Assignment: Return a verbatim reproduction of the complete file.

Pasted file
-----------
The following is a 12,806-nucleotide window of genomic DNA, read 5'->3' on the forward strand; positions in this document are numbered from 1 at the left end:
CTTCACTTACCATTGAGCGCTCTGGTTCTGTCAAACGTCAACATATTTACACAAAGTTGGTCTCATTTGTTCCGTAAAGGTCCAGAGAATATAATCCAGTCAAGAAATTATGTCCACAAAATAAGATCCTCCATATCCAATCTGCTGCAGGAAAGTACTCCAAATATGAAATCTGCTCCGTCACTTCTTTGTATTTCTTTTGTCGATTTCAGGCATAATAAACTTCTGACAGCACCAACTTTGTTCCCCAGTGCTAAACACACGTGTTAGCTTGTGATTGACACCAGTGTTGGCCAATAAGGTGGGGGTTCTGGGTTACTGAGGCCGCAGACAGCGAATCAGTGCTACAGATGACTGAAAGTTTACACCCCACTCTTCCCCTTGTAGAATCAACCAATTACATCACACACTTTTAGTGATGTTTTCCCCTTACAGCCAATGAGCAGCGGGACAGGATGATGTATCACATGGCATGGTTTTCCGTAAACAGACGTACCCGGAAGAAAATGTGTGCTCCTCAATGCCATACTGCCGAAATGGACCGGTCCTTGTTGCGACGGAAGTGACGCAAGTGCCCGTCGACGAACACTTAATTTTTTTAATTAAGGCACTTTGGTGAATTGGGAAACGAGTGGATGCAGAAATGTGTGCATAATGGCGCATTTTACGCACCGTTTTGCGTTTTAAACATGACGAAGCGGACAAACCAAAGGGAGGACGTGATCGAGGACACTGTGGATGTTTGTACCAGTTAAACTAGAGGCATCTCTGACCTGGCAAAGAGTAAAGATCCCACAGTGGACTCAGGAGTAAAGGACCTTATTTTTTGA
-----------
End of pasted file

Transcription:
The following is a 12,806-nucleotide window of genomic DNA, read 5'->3' on the forward strand; positions in this document are numbered from 1 at the left end:
CTTCACTTACCATTGAGCGCTCTGGTTCTGTCAAACGTCAACATATTTACACAAAGTTGGTCTCATTTGTTCCGTAAAGGTCCAGAGAATATAATCCAGTCAAGAAATTATGTCCACAAAATAAGATCCTCCATATCCAATCTGCTGCAGGAAAGTACTCCAAATATGAAATCTGCTCCGTCACTTCTTTGTATTTCTTTTGTCGATTTCAGGCATAATAAACTTCTGACAGCACCAACTTTGTTCCCCAGTGCTAAACACACGTGTTAGCTTGTGATTGACACCAGTGTTGGCCAATAAGGTGGGGGTTCTGGGTTACTGAGGCCGCAGACAGCGAATCAGTGCTACAGATGACTGAAAGTTTACACCCCACTCTTCCCCTTGTAGAATCAACCAATTACATCACACACTTTTAGTGATGTTTTCCCCTTACAGCCAATGAGCAGCGGGACAGGATGATGTATCACATGGCATGGTTTTCCGTAAACAGACGTACCCGGAAGAAAATGTGTGCTCCTCAATGCCATACTGCCGAAATGGACCGGTCCTTGTTGCGACGGAAGTGACGCAAGTGCCCGTCGACGAACACTTAATTTTTTTAATTAAGGCACTTTGGTGAATTGGGAAACGAGTGGATGCAGAAATGTGTGCATAATGGCGCATTTTACGCACCGTTTTGCGTTTTAAACATGACGAAGCGGACAAACCAAAGGGAGGACGTGATCGAGGACACTGTGGATGTTTGTACCAGTTAAACTAGAGGCATCTCTGACCTGGCAAAGAGTAAAGATCCCACAGTGGACTCAGGAGTAAAGGACCTTATTTTTTGA